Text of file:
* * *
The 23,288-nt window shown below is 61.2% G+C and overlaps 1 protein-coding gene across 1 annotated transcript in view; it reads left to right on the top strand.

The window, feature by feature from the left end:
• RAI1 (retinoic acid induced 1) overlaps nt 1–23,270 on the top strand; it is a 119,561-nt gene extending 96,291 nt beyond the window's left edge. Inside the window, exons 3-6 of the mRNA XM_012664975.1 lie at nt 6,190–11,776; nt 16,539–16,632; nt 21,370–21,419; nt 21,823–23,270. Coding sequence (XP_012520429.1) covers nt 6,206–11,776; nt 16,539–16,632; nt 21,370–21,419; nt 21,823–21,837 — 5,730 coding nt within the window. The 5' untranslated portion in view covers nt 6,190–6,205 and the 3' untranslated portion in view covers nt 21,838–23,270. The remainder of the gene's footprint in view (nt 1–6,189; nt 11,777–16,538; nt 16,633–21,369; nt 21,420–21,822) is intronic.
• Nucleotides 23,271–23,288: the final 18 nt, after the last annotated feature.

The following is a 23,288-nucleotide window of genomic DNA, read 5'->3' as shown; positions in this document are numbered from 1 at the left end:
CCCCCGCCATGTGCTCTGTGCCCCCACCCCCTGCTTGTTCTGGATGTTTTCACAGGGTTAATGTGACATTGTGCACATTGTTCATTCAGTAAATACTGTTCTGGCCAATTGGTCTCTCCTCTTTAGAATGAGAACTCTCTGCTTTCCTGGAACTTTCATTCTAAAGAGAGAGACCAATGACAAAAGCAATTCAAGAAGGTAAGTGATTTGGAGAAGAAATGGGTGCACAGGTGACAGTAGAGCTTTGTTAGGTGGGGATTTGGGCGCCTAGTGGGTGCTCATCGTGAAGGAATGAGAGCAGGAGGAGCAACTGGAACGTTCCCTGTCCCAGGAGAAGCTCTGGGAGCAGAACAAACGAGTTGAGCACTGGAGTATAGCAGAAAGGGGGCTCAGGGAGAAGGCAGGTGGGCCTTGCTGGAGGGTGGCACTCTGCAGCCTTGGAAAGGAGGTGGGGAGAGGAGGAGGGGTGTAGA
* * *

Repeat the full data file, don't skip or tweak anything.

The 23,288-nt window shown below is 61.2% G+C and overlaps 1 protein-coding gene across 1 annotated transcript in view; it reads left to right on the top strand.

The window, feature by feature from the left end:
• RAI1 (retinoic acid induced 1) overlaps nt 1–23,270 on the top strand; it is a 119,561-nt gene extending 96,291 nt beyond the window's left edge. Inside the window, exons 3-6 of the mRNA XM_012664975.1 lie at nt 6,190–11,776; nt 16,539–16,632; nt 21,370–21,419; nt 21,823–23,270. Coding sequence (XP_012520429.1) covers nt 6,206–11,776; nt 16,539–16,632; nt 21,370–21,419; nt 21,823–21,837 — 5,730 coding nt within the window. The 5' untranslated portion in view covers nt 6,190–6,205 and the 3' untranslated portion in view covers nt 21,838–23,270. The remainder of the gene's footprint in view (nt 1–6,189; nt 11,777–16,538; nt 16,633–21,369; nt 21,420–21,822) is intronic.
• Nucleotides 23,271–23,288: the final 18 nt, after the last annotated feature.

The following is a 23,288-nucleotide window of genomic DNA, read 5'->3' as shown; positions in this document are numbered from 1 at the left end:
CCCCCGCCATGTGCTCTGTGCCCCCACCCCCTGCTTGTTCTGGATGTTTTCACAGGGTTAATGTGACATTGTGCACATTGTTCATTCAGTAAATACTGTTCTGGCCAATTGGTCTCTCCTCTTTAGAATGAGAACTCTCTGCTTTCCTGGAACTTTCATTCTAAAGAGAGAGACCAATGACAAAAGCAATTCAAGAAGGTAAGTGATTTGGAGAAGAAATGGGTGCACAGGTGACAGTAGAGCTTTGTTAGGTGGGGATTTGGGCGCCTAGTGGGTGCTCATCGTGAAGGAATGAGAGCAGGAGGAGCAACTGGAACGTTCCCTGTCCCAGGAGAAGCTCTGGGAGCAGAACAAACGAGTTGAGCACTGGAGTATAGCAGAAAGGGGGCTCAGGGAGAAGGCAGGTGGGCCTTGCTGGAGGGTGGCACTCTGCAGCCTTGGAAAGGAGGTGGGGAGAGGAGGAGGGGTGTAGA